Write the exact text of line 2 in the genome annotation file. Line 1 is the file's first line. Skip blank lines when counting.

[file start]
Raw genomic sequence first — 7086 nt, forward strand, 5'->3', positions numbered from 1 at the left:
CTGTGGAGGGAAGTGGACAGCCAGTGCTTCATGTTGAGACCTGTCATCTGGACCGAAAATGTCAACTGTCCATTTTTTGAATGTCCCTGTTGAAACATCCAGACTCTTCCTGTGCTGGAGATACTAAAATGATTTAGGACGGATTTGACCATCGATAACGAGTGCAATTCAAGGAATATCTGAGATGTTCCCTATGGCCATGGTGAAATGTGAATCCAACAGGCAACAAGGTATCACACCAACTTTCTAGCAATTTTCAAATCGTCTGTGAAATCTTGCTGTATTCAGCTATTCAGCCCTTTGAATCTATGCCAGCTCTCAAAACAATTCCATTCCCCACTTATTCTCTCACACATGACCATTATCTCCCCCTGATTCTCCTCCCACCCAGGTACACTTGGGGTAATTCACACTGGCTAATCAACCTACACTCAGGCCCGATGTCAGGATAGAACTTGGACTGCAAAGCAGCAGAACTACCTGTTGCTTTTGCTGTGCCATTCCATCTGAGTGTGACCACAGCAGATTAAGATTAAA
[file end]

CTGTGGAGGGAAGTGGACAGCCAGTGCTTCATGTTGAGACCTGTCATCTGGACCGAAAATGTCAACTGTCCATTTTTTGAATGTCCCTGTTGAAACATCCAGACTCTTCCTGTGCTGGAGATACTAAAATGATTTAGGACGGATTTGACCATCGATAACGAGTGCAATTCAAGGAATATCTGAGATGTTCCCTATGGCCATGGTGAAATGTGAATCCAACAGGCAACAAGGTATCACACCAACTTTCTAGCAATTTTCAAATCGTCTGTGAAATCTTGCTGTATTCAGCTATTCAGCCCTTTGAATCTATGCCAGCTCTCAAAACAATTCCATTCCCCACTTATTCTCTCACACATGACCATTATCTCCCCCTGATTCTCCTCCCACCCAGGTACACTTGGGGTAATTCACACTGGCTAATCAACCTACACTCAGGCCCGATGTCAGGATAGAACTTGGACTGCAAAGCAGCAGAACTACCTGTTGCTTTTGCTGTGCCATTCCATCTGAGTGTGACCACAGCAGATTAAGATTAAA